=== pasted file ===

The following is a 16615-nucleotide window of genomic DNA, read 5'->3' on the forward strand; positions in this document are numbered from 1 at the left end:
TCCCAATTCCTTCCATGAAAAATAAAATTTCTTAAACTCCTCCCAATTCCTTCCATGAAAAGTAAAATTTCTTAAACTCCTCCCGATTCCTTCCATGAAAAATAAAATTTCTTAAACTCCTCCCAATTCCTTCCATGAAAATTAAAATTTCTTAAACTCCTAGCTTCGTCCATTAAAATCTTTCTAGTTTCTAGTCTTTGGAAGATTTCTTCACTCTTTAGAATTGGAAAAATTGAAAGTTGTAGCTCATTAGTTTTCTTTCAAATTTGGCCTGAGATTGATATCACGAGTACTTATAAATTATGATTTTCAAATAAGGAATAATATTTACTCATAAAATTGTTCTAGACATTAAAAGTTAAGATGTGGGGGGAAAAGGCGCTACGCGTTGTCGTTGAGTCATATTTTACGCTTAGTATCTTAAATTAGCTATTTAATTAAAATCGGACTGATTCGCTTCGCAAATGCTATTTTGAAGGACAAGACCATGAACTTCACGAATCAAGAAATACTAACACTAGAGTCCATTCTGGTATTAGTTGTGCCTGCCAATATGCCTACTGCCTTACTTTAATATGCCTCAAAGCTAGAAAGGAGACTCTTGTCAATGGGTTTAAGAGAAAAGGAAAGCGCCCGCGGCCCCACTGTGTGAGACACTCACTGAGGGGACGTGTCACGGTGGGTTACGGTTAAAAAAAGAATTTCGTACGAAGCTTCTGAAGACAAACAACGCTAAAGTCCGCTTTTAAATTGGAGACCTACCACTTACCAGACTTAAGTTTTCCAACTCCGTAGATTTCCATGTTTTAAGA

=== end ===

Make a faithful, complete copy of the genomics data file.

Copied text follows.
The following is a 16615-nucleotide window of genomic DNA, read 5'->3' on the forward strand; positions in this document are numbered from 1 at the left end:
TCCCAATTCCTTCCATGAAAAATAAAATTTCTTAAACTCCTCCCAATTCCTTCCATGAAAAGTAAAATTTCTTAAACTCCTCCCGATTCCTTCCATGAAAAATAAAATTTCTTAAACTCCTCCCAATTCCTTCCATGAAAATTAAAATTTCTTAAACTCCTAGCTTCGTCCATTAAAATCTTTCTAGTTTCTAGTCTTTGGAAGATTTCTTCACTCTTTAGAATTGGAAAAATTGAAAGTTGTAGCTCATTAGTTTTCTTTCAAATTTGGCCTGAGATTGATATCACGAGTACTTATAAATTATGATTTTCAAATAAGGAATAATATTTACTCATAAAATTGTTCTAGACATTAAAAGTTAAGATGTGGGGGGAAAAGGCGCTACGCGTTGTCGTTGAGTCATATTTTACGCTTAGTATCTTAAATTAGCTATTTAATTAAAATCGGACTGATTCGCTTCGCAAATGCTATTTTGAAGGACAAGACCATGAACTTCACGAATCAAGAAATACTAACACTAGAGTCCATTCTGGTATTAGTTGTGCCTGCCAATATGCCTACTGCCTTACTTTAATATGCCTCAAAGCTAGAAAGGAGACTCTTGTCAATGGGTTTAAGAGAAAAGGAAAGCGCCCGCGGCCCCACTGTGTGAGACACTCACTGAGGGGACGTGTCACGGTGGGTTACGGTTAAAAAAAGAATTTCGTACGAAGCTTCTGAAGACAAACAACGCTAAAGTCCGCTTTTAAATTGGAGACCTACCACTTACCAGACTTAAGTTTTCCAACTCCGTAGATTTCCATGTTTTAAGA